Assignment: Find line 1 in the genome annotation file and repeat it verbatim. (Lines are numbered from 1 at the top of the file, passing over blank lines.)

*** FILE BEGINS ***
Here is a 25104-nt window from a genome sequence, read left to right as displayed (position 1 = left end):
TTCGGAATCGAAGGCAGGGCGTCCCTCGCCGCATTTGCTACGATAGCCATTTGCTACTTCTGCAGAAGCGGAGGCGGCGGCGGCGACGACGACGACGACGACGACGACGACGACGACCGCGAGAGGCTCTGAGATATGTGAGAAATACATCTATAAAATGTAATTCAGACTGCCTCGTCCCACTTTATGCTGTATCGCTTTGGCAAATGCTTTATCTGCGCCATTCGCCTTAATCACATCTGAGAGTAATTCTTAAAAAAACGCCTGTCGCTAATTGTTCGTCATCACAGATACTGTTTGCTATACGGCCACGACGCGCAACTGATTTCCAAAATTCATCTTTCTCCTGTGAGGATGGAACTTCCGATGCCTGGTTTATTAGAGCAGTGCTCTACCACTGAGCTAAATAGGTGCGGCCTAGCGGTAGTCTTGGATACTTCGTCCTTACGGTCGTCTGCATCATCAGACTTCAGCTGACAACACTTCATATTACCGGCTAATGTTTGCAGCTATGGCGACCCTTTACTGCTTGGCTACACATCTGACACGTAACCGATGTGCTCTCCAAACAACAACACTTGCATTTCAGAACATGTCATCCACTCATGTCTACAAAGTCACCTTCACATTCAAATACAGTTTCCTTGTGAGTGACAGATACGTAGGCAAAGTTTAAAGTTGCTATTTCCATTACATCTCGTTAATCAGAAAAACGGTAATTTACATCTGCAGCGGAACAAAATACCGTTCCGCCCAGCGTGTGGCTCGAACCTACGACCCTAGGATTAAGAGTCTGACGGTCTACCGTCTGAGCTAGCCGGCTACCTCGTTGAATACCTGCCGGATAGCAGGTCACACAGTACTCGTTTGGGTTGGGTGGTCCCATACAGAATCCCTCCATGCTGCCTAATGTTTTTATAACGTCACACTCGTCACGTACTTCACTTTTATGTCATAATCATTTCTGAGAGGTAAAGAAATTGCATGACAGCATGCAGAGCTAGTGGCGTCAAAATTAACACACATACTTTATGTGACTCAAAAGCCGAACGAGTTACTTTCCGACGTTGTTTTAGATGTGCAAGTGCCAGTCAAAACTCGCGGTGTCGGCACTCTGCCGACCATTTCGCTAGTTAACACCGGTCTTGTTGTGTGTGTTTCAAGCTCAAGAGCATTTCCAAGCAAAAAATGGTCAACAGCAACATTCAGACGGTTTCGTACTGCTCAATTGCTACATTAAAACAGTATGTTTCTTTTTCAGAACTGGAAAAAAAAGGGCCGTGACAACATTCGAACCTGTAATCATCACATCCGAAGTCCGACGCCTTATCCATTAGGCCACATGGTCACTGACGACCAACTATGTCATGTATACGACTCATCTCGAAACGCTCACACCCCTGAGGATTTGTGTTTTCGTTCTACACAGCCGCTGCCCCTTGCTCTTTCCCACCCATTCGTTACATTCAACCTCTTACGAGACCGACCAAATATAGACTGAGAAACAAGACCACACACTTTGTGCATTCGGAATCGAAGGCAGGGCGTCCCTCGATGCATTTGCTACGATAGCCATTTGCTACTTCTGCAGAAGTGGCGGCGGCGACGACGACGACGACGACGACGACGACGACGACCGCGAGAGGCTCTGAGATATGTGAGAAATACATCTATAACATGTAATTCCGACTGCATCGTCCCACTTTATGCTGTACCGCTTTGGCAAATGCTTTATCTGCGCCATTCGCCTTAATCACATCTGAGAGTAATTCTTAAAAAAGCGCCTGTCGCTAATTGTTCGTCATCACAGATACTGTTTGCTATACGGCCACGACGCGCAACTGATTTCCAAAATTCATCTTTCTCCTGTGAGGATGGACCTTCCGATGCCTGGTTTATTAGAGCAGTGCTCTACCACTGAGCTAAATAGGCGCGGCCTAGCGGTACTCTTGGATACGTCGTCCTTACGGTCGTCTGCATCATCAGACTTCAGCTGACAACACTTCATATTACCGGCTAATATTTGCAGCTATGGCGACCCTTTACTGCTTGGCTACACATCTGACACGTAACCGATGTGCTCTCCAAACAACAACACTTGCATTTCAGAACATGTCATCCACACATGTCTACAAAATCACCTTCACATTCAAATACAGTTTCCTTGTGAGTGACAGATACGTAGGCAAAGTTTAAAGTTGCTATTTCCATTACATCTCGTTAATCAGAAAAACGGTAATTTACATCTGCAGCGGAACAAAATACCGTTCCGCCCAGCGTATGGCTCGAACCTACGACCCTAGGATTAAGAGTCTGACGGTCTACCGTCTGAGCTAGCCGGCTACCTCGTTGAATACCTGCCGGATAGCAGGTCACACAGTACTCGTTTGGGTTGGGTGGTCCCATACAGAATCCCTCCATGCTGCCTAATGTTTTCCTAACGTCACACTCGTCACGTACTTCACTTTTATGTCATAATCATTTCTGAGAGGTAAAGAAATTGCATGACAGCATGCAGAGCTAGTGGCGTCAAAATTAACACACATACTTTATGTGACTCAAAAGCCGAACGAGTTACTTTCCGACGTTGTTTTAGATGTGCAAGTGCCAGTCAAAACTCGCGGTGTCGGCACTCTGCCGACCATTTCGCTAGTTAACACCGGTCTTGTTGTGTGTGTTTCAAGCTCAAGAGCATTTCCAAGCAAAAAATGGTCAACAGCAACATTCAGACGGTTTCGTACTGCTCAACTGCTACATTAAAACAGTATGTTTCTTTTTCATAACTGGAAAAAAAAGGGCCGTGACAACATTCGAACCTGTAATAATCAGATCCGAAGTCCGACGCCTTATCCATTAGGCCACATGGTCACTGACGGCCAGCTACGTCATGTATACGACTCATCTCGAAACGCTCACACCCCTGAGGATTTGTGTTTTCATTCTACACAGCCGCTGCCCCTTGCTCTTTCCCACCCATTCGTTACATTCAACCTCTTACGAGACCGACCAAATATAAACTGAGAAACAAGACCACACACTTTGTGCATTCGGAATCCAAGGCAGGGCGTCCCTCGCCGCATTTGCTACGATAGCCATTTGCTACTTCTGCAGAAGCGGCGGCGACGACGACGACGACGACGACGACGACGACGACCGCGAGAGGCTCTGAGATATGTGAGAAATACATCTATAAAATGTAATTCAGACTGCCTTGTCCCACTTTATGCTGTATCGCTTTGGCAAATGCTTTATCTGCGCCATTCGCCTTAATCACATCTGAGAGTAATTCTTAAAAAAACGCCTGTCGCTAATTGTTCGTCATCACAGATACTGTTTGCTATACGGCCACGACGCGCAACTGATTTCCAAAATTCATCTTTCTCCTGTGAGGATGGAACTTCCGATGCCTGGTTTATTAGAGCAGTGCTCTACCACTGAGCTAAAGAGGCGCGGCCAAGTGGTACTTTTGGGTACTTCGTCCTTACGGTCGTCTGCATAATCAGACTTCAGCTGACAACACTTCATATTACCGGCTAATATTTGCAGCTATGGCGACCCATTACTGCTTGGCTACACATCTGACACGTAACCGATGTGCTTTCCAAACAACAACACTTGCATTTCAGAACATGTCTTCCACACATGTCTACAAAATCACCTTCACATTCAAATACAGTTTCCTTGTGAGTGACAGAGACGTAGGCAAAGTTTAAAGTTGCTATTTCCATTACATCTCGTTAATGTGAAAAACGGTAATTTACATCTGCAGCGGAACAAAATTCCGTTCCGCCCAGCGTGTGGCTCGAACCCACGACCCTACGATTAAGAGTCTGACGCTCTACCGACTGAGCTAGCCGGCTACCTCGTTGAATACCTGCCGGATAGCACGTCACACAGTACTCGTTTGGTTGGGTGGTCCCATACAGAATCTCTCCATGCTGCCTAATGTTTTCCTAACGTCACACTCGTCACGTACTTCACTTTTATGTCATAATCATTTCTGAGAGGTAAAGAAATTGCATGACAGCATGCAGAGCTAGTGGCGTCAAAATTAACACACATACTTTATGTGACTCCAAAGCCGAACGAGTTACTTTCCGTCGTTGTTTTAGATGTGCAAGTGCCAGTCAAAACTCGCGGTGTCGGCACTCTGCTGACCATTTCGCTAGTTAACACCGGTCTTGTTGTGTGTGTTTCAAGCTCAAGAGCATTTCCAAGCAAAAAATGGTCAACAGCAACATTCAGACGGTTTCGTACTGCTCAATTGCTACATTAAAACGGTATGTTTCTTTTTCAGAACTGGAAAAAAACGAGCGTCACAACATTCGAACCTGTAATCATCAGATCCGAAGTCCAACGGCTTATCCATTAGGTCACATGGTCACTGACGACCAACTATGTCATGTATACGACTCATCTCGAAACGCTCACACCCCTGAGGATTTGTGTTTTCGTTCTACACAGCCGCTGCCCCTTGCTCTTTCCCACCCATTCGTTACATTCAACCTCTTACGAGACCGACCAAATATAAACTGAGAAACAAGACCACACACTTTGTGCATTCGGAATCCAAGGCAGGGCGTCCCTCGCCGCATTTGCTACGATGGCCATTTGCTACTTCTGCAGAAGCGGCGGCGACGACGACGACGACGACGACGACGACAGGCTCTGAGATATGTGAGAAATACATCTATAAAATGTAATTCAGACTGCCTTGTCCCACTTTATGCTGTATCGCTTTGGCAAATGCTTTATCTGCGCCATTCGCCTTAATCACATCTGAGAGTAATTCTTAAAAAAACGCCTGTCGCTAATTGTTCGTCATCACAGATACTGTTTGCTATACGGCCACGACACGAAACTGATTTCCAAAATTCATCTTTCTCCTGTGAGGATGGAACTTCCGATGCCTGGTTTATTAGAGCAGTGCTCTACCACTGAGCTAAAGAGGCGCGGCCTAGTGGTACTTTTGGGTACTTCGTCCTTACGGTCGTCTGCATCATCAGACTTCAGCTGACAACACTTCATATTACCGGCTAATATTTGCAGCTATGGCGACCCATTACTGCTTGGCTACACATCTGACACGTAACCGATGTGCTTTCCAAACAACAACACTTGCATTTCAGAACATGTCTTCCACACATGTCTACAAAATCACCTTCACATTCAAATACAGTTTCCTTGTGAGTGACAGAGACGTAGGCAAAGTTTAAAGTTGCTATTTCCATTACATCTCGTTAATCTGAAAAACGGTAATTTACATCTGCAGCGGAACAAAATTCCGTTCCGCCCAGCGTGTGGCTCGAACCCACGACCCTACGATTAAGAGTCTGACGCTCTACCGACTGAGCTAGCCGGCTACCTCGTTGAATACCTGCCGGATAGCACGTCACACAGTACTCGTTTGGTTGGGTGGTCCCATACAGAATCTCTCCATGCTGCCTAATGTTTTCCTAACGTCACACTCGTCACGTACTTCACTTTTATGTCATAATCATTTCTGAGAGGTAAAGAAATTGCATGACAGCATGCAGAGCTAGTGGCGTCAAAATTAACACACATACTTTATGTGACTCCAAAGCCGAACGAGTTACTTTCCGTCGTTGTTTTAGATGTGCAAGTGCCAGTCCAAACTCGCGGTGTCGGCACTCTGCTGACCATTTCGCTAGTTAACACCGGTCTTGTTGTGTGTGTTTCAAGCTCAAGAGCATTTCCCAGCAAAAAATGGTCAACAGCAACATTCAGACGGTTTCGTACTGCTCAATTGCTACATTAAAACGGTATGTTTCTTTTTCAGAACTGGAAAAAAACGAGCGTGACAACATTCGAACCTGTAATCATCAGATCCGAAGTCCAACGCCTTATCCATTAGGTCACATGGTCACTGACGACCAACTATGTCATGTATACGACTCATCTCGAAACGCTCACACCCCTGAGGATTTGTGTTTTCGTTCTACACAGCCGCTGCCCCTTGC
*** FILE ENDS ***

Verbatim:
Here is a 25104-nt window from a genome sequence, read left to right as displayed (position 1 = left end):